Beyond ensuing available bandwidth, analyzing usage patterns improve network security by helping spot possible security issues. Be it zero-day malware that breached your IDS/IPS, infected bots sending spam from your network, or even complex DDoS attacks, each leaves a very visible footprint on your network traffic. Keeping an eye on usage and traffic patterns can help detect network behavior anomalies that possibly can be security issues.


Branch Office Connectivity:

 

 

For many organizations remote offices are key to business in the regions where they operate. Then there are the DR sites, server farms, data centers, etc., all connected by limited WAN links. It is important to ensure that transactions such as accessing and sharing of resources and information, voice and video communications, and data backup is completed successfully when your organization has a geographically distributed architecture. Here again, traffic analysis and bandwidth monitoring plays a key role in ensuring connectivity between branches and other sites, ensuring access and business continuity.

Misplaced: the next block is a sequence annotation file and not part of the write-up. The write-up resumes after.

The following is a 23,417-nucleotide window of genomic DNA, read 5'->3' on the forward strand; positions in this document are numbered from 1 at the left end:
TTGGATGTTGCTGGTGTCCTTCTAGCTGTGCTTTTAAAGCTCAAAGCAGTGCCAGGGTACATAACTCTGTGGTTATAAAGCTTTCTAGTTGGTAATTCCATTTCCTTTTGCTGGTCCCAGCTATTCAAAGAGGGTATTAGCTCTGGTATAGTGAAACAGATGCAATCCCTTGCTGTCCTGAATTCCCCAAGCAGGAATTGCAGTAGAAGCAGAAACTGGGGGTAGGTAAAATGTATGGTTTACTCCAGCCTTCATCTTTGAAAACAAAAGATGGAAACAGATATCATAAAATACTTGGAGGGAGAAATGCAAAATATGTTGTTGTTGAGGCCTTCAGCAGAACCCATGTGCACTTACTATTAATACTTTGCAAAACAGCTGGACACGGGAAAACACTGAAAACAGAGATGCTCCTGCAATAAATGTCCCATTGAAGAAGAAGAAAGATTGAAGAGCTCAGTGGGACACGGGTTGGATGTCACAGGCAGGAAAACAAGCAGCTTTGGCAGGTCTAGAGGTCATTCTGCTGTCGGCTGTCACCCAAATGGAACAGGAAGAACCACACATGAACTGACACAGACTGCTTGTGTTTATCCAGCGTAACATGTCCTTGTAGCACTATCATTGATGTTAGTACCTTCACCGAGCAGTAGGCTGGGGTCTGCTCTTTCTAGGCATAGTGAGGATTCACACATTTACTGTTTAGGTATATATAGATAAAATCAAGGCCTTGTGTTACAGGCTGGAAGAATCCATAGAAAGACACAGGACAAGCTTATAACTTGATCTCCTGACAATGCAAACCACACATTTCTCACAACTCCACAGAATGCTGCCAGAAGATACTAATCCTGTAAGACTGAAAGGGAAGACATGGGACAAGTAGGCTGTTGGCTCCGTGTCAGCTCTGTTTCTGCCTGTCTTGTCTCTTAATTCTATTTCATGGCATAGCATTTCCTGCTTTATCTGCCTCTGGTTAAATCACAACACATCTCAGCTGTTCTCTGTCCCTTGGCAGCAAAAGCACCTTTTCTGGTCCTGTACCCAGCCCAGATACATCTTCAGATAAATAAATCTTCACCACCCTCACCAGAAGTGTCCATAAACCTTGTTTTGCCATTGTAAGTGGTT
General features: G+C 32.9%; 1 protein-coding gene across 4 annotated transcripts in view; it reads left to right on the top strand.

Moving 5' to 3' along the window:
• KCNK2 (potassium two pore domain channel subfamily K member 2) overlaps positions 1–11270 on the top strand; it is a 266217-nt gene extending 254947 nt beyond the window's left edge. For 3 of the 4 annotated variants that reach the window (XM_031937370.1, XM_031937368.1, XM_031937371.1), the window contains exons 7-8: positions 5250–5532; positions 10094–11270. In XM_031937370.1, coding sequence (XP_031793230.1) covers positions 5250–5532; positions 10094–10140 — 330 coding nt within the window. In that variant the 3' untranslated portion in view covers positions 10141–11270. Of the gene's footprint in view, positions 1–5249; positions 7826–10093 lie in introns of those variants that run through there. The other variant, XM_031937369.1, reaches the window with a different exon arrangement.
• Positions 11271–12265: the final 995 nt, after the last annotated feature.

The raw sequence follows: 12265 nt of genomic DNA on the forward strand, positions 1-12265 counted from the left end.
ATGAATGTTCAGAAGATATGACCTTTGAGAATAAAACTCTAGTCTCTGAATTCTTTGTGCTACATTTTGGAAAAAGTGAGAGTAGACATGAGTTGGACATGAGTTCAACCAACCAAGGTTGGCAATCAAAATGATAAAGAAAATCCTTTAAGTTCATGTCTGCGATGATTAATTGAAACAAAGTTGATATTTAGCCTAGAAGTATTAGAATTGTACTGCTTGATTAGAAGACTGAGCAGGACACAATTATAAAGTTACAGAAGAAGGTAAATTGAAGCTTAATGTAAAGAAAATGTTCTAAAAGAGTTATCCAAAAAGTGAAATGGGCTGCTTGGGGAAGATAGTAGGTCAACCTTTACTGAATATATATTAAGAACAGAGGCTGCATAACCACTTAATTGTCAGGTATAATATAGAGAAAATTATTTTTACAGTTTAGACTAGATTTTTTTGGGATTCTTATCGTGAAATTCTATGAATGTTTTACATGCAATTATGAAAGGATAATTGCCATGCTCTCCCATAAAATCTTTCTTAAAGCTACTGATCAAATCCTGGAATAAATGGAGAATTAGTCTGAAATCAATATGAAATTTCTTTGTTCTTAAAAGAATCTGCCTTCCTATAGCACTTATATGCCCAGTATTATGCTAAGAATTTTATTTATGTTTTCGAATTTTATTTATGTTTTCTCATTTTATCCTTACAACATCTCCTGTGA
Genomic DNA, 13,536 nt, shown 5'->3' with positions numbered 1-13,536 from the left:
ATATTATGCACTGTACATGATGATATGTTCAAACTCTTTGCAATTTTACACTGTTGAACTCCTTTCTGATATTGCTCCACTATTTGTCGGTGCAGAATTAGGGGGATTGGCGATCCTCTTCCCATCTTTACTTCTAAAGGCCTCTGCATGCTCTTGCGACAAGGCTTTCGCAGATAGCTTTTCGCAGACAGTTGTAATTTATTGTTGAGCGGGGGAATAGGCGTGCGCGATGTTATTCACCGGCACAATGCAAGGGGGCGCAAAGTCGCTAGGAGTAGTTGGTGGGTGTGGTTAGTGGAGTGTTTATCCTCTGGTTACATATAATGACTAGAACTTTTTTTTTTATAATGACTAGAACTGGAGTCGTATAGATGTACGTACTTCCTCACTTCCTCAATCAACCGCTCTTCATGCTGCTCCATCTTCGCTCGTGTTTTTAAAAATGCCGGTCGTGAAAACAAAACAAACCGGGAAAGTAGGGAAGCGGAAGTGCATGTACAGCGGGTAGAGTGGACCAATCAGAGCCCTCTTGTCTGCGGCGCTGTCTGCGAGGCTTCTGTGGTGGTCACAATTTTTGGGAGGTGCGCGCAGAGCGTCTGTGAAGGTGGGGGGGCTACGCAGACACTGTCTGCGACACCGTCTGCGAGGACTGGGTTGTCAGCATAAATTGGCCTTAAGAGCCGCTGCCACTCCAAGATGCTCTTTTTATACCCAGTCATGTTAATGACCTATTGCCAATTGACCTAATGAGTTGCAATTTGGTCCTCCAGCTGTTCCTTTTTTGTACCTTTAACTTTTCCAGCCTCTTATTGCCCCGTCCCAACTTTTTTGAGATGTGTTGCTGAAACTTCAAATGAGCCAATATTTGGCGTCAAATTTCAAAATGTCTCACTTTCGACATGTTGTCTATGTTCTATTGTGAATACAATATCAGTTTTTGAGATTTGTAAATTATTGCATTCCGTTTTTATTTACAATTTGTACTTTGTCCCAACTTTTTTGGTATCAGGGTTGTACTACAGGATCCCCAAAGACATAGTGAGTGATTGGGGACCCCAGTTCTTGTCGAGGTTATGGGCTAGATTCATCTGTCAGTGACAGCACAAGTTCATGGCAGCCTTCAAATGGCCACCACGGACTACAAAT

What can you do?

 

 

When it comes to effective bandwidth monitoring and traffic analytics, the options available are device interface statistics via SNMP, packet analysis and flow analysis (NetFlow, J-Flow and sFlow). SNMP tells you fine details such as how much of your link is utilized and the speed of total traffic but gives no information on who or what was responsible for it. Packet analysis gives you the finest details possible at the packet level, but also requires expensive tools, span ports and huge storage resources. When you need to see the finer details of bandwidth but with none of the implications associated with packet analysis, technologies like NetFlow is your best bet.